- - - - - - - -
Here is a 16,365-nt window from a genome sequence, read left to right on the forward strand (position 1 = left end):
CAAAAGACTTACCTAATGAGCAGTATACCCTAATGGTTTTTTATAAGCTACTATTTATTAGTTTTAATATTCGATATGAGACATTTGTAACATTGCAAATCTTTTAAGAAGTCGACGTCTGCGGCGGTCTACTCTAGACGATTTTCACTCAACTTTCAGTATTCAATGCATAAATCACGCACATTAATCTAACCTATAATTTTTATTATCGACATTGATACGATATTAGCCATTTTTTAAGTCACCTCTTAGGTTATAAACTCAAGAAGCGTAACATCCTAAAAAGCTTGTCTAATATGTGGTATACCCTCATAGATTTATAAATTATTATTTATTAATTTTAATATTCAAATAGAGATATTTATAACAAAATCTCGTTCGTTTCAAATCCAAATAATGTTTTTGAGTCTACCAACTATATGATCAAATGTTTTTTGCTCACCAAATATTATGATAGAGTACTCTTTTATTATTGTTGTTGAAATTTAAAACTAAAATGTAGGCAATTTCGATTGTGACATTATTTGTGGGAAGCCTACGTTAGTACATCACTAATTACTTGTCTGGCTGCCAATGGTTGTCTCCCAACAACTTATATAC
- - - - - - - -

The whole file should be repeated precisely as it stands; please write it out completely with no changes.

Here is a 16,365-nt window from a genome sequence, read left to right on the forward strand (position 1 = left end):
CAAAAGACTTACCTAATGAGCAGTATACCCTAATGGTTTTTTATAAGCTACTATTTATTAGTTTTAATATTCGATATGAGACATTTGTAACATTGCAAATCTTTTAAGAAGTCGACGTCTGCGGCGGTCTACTCTAGACGATTTTCACTCAACTTTCAGTATTCAATGCATAAATCACGCACATTAATCTAACCTATAATTTTTATTATCGACATTGATACGATATTAGCCATTTTTTAAGTCACCTCTTAGGTTATAAACTCAAGAAGCGTAACATCCTAAAAAGCTTGTCTAATATGTGGTATACCCTCATAGATTTATAAATTATTATTTATTAATTTTAATATTCAAATAGAGATATTTATAACAAAATCTCGTTCGTTTCAAATCCAAATAATGTTTTTGAGTCTACCAACTATATGATCAAATGTTTTTTGCTCACCAAATATTATGATAGAGTACTCTTTTATTATTGTTGTTGAAATTTAAAACTAAAATGTAGGCAATTTCGATTGTGACATTATTTGTGGGAAGCCTACGTTAGTACATCACTAATTACTTGTCTGGCTGCCAATGGTTGTCTCCCAACAACTTATATAC